Your loan amount will be determined based on your credit, income, and certain other information provided in your loan application. Not all applicants will qualify for the full amount. Loans are not available in West Virginia or Iowa. The minimum loan amount in MA is $7,000. The minimum loan amount in Ohio is $6,000. The minimum loan amount in NM is $5100. The minimum loan amount in GA is $3,100.
6If you accept your loan by 5pm EST (not including weekends or holidays), you will receive your funds the next business day. Loans used to fund education related expenses are subject to a 3 business day wait period between loan acceptance and funding in accordance with federal law.
|Compare rates from these lenders without affecting your credit score. 100% free!Compare Now
|All APRs reflect autopay and loyalty discounts where available | Read more about Rates and Terms
How to improve your chances of getting a loan
There’s no easy, quick way to improve your chances of getting a loan. Each lender has slightly different requirements, and the approval process can be tedious if your credit is poor.
You can improve your chances of getting approved for a loan by following these steps:
- Build your credit score before you apply. Improving your credit score is extremely important if you’ve struggled to qualify for a loan. In fact, your score is the single most-important factor for lenders when qualifying applicants for a loan.
- Look for ways to increase your income and pay down debt. Getting another job or side hustle, even for a short time, can boost your income and chances of qualifying for a loan. Paying down debt and lowering your debt-to-income ratio also helps your score.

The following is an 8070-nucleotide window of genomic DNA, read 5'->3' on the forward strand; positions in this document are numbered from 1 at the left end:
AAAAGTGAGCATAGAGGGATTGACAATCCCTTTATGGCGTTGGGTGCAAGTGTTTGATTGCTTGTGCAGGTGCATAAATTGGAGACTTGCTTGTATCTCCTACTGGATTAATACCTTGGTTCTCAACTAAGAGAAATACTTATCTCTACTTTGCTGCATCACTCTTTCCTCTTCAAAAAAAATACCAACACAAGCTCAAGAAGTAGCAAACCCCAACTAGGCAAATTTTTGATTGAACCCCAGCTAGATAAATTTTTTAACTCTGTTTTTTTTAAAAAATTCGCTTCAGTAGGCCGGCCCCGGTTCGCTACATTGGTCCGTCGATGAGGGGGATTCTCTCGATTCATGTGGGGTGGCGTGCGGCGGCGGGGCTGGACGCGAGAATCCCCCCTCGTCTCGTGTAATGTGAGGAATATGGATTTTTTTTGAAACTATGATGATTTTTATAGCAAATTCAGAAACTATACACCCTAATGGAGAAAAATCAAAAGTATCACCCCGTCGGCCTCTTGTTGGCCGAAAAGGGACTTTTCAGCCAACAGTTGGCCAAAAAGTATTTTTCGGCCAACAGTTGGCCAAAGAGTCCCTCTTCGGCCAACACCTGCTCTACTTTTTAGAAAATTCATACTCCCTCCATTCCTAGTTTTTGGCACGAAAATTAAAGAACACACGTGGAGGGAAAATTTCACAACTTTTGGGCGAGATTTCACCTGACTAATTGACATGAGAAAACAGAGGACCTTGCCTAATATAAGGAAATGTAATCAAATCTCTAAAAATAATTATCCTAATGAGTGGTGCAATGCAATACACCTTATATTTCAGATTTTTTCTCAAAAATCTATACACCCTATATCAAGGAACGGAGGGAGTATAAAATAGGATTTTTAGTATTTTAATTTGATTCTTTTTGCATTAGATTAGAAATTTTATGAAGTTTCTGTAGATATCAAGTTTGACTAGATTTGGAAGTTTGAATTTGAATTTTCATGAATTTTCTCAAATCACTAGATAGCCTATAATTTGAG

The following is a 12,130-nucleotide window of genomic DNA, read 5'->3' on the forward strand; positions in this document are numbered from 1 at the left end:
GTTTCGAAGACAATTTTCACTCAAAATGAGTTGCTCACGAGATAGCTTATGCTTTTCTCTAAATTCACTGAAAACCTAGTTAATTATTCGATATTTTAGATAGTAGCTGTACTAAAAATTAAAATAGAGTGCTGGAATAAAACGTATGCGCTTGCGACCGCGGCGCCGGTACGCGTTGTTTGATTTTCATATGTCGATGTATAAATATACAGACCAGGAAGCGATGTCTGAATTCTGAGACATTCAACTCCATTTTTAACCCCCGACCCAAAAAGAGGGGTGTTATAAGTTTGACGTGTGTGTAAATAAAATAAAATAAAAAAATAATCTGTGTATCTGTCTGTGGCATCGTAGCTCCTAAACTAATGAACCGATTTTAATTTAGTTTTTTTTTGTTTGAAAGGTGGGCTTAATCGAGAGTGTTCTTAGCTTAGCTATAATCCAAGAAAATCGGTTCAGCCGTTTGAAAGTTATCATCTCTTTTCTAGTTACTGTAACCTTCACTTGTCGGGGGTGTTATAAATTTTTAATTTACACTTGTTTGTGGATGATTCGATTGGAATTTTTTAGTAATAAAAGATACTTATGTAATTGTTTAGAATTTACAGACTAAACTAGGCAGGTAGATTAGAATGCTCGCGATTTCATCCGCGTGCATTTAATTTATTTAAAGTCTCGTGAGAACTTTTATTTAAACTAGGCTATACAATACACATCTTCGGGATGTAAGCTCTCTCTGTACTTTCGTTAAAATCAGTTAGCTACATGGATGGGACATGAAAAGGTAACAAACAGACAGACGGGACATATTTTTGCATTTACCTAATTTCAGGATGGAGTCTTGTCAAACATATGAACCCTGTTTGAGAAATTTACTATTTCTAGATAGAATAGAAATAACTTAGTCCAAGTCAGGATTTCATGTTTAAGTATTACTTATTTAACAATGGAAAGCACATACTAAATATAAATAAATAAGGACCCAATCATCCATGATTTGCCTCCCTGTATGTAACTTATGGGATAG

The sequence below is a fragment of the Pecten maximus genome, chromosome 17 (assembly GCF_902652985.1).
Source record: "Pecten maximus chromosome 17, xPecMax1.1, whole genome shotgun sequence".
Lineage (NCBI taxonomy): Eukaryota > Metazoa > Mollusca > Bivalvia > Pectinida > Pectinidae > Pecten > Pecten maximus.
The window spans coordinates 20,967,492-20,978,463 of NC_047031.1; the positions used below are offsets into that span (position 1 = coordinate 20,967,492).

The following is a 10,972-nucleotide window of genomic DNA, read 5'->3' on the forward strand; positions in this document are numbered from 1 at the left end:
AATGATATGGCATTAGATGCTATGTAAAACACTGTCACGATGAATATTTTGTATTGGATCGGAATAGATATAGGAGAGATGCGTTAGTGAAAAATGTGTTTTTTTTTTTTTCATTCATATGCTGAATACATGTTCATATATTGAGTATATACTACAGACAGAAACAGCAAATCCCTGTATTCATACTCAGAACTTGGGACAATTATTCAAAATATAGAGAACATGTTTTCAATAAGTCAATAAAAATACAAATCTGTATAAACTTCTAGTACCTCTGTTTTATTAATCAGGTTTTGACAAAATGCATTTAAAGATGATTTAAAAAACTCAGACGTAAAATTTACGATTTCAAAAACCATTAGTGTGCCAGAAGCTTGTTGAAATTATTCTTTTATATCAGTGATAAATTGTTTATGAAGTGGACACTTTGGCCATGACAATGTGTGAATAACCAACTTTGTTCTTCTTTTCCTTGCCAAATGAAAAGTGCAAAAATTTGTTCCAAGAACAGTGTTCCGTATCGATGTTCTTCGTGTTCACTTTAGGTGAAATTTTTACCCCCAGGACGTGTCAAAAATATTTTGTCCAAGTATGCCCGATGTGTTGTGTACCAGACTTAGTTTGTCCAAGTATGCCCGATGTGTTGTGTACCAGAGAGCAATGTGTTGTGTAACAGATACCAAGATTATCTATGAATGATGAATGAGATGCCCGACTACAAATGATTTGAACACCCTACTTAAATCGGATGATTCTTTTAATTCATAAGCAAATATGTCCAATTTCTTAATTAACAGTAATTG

- Request a more realistic loan amount. If you’re having trouble getting approved for a large loan, consider applying for a smaller amount of money. This might make you a less risky borrower in the eyes of a lender. It’s important to only borrow what you need, and to make sure your monthly payments fit into your budget.
- Apply with a cosigner. A cosigner with good or excellent credit can help you secure a loan, especially if you have no credit history or your score isn’t up to par. Applying with a cosigner can also help you score a lower interest rate. But your cosigner is obligated to repay the loan if you can’t make the payments yourself.
- Prequalify with several lenders. Prequalifying with several lenders typically involves only a soft credit pull, which won’t hurt your credit. While prequalification doesn’t guarantee loan approval, it allows you to compare the rates and terms that a lender may offer you if you complete an official application.
Getting denied doesn’t hurt your credit score
Getting denied for a loan will not be a ding on your credit report, and the application denial will not show up on your credit report. But during a hard credit pull, your credit may take a temporary hit.
Credible allows you to check rates with multiple lenders with no harm to your credit score.